And it came to pass in the eighteenth year of king Josiah, that the king sent Shaphan the son of Azaliah, the son of Meshullam, the scribe, to the house of the LORD, saying,
The scribe — The secretary of state.
 And Hilkiah the high priest said unto Shaphan the scribe, I have found the book of the law in the house of the LORD. And Hilkiah gave the book to Shaphan, and he read it.
The book — That original book of the law of the Lord, given or written by the hand of Moses, as it is expressed, Deuteronomy 31:26, and probably taken from thence and hid, by the care of some godly priest, when some of the idolatrous kings of Judah persecuted the true religion, and defaced the temple, and (which the Jewish writers affirm) burnt all the copies of God's law which they could find. It was now found among the rubbish, or in some secret place.
 And it came to pass, when the king had heard the words of the book of the law, that he rent his clothes.
The words — The dreadful comminations against them for the sins still reigning among the people. If Josiah had seen and read it before, which seems more probable, yet the great reverence which he justly bare to the original book, and the strange, and remarkable, and seasonable finding of it, had awakened and quickened him to a more serious and diligent consideration of all the passages contained in it. And what a providence was this, that it was still preserved! Yea, what a providence, that the whole book of God is preserved to us. If the holy scriptures had not been of God, they had not been in being at this day. God's care of the bible, is a plain proof of his interest in it. It was a great instance of God's favour, that the book of the law was thus seasonably brought to light, to direct and quicken that blessed reformation, which Joash had begun. And it is observable, they were about a good work, repairing the temple, when it was found. They that do their duty according to their knowledge, shall have their knowledge increased.
 Go ye, enquire of the LORD for me, and for the people, and for all Judah, concerning the words of this book that is found: for great is the wrath of the LORD that is kindled against us, because our fathers have not hearkened unto the words of this book, to do according unto all that which is written concerning us.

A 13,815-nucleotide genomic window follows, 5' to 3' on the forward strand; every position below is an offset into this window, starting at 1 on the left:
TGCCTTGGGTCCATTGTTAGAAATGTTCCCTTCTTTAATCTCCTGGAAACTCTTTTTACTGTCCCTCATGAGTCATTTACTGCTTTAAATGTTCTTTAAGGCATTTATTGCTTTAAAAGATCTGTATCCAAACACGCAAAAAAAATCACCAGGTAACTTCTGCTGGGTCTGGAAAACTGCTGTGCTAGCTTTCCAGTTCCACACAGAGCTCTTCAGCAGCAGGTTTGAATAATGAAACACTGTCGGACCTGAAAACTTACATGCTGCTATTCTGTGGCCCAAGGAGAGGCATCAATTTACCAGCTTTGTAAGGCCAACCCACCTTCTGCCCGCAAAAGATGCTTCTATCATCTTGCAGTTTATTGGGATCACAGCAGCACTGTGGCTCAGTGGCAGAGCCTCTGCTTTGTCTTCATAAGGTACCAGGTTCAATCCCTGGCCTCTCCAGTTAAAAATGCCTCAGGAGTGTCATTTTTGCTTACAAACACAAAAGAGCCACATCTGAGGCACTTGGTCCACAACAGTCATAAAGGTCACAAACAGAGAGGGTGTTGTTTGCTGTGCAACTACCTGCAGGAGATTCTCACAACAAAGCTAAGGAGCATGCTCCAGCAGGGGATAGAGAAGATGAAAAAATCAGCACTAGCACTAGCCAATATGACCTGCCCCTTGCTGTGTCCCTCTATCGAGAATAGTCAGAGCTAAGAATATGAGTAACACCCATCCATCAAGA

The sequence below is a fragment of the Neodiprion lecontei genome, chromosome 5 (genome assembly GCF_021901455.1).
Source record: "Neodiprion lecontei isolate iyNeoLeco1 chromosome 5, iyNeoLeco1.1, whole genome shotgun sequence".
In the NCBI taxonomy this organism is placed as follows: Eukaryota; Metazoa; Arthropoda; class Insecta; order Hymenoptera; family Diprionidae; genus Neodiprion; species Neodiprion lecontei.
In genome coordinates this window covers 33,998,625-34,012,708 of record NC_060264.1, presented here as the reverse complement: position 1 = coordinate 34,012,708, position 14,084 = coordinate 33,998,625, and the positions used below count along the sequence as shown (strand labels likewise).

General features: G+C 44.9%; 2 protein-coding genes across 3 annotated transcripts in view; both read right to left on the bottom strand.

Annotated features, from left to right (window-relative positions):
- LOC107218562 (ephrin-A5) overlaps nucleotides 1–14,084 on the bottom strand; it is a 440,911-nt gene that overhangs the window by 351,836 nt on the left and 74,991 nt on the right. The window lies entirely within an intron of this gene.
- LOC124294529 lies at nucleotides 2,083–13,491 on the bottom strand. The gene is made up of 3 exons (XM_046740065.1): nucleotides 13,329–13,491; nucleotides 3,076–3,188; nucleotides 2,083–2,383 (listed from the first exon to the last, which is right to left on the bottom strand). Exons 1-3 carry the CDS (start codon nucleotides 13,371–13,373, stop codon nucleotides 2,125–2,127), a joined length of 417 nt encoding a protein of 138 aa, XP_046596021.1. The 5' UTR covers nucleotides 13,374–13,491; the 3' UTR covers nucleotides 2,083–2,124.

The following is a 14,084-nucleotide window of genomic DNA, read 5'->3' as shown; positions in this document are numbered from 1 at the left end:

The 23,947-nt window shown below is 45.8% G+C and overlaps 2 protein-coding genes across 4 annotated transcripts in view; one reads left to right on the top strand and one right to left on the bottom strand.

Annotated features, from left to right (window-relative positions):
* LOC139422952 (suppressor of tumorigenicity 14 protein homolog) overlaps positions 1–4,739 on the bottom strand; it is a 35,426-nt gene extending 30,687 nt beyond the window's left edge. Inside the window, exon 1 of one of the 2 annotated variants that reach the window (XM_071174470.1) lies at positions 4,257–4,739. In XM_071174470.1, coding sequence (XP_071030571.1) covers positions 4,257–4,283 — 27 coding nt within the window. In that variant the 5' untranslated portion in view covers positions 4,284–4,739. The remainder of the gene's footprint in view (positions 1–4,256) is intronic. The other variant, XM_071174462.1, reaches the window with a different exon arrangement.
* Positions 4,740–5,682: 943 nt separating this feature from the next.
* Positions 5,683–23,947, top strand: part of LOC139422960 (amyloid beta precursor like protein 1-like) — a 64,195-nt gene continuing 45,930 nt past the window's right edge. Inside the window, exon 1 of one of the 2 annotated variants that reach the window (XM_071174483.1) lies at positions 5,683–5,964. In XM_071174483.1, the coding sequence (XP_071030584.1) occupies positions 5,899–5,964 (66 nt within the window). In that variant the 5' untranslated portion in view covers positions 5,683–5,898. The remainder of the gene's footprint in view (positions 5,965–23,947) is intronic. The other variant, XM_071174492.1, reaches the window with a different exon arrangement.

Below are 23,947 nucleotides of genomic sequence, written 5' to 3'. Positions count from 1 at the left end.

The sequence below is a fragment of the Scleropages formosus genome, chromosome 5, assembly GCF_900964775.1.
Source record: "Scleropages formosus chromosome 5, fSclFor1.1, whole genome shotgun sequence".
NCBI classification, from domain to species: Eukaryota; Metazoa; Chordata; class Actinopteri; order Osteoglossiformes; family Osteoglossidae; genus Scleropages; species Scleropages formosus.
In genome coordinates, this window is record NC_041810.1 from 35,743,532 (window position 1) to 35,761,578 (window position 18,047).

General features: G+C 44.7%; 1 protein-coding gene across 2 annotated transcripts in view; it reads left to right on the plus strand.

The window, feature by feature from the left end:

Enquire — What we shall do to appease his wrath, and whether the curses here threatened must come upon us without remedy, or whether there be hope in Israel concerning the prevention of them.
 So Hilkiah the priest, and Ahikam, and Achbor, and Shaphan, and Asahiah, went unto Huldah the prophetess, the wife of Shallum the son of Tikvah, the son of Harhas, keeper of the wardrobe; (now she dwelt in Jerusalem in the college;) and they communed with her.
Huldah — The king's earnest affection required great haste; and she was in Jerusalem, which is therefore noted in the following part of the verse, when Jeremiah might at this time be at Anathoth, or in some more remote part of the kingdom; and the like may be said of Zephaniah, who also might not be a prophet at this time, though he was afterward, in the days of Josiah.
College — Where the sons of the prophets, or others, who devoted themselves to the study of God's word, used to meet and discourse of the things of God, and receive the instructions of their teachers.
 And she said unto them, Thus saith the LORD God of Israel, Tell the man that sent you to me,
The man — She uses no compliments.
Tell the man that sent you — Even kings, though gods to us, are men to God, and shall be so dealt with: for with him there is no respect of persons.
 Because they have forsaken me, and have burned incense unto other gods, that they might provoke me to anger with all the works of their hands; therefore my wrath shall be kindled against this place, and shall not be quenched.
The works — Gods made with hands.
 Because thine heart was tender, and thou hast humbled thyself before the LORD, when thou heardest what I spake against this place, and against the inhabitants thereof, that they should become a desolation and a curse, and hast rent thy clothes, and wept before me; I also have heard thee, saith the LORD.
Tender — He trembled at God's word. He was grieved for the dishonour done to God by the sins of his people. He was afraid of the judgments of God, which he saw coming on Jerusalem. This is tenderness of heart.
 Behold therefore, I will gather thee unto thy fathers, and thou shalt be gathered into thy grave in peace; and thine eyes shall not see all the evil which I will bring upon this place. And they brought the king word again.
In peace — That is, in a time of public peace: for otherwise he died in battle. Besides, he died in peace with God, and was by death translated to everlasting peace.